Inrō – Japanese Box
Inrō were used by men to carry seals, medicines and aromatic herbs. Later, they became mainly decorative accessories, especially when the sumptuary laws, which regulated things such as the design of clothing, were in force. The custom of wearing inrō probably began in the early 17th century. Japanese clothing, for both men and women, lacked pockets. Women could place small items in the arms and in the belt, while it was mainly the men who attached their possessions to the belt.
Inrō, tobacco pouches and boxes were laced together with a silk cord and a sliding bead to hold the cord together. At the end, a netsuke (miniature sculpture in the form of a toggle, often exquisitely carved from ivory or wood) was attached; this held the inrō tightly attached and prevented it from sliding down from the belt. How the accessories looked varied according to the wearer's taste, finances and the fashion of the day. When western clothing became popular at the end of the 19th century, the necessity of these objects decreased. It was not uncommon for inrō, with their various parts, to be divided up and sold to westerners.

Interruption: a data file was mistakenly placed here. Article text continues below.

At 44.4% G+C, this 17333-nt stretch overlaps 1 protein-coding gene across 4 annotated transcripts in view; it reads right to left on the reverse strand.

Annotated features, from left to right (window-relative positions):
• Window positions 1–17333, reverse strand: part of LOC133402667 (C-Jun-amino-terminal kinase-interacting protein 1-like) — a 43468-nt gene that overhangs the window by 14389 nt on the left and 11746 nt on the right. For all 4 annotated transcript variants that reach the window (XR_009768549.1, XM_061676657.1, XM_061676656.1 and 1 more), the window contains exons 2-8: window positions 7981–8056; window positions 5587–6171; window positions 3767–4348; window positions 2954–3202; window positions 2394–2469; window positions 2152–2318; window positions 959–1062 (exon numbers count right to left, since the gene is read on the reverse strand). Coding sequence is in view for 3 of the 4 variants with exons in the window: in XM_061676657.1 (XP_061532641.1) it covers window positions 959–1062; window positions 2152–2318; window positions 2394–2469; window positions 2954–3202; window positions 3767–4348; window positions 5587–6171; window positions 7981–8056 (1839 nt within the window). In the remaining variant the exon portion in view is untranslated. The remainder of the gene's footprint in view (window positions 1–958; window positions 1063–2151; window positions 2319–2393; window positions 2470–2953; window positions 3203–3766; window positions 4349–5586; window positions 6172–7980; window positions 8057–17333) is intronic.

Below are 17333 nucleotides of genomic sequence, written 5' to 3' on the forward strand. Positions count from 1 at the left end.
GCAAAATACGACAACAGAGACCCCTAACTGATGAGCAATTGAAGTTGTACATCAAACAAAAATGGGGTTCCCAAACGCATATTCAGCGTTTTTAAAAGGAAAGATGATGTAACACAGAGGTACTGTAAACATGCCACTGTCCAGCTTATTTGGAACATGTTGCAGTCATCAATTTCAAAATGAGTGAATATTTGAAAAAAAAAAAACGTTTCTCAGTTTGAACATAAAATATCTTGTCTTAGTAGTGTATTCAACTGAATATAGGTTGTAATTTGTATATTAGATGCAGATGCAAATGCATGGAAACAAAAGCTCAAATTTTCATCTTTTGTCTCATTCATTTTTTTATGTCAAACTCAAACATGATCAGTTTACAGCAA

Each inrō was the product of time-consuming precision craftsmanship. Well made inrō were completely airtight and were made in three to four sections. The wooden core had to dry out for several years, after which the lacquer artist applied many layers of lacquer. This contributed to inrō becoming desirable status symbols.
Portable box (inro) decorated in relief with dragonflies (symbol of late summer). Toggle (netsuke), a miniature ivory sculpture in the form of a bat. Sliding bead (ojime) of root or hazel. The inro is gold lacquered and decorated with inlays of lead, mother of pearl, malachite and turtle shell. Photograph: Karl Zetterström
Illustration: Carolina Ståhlberg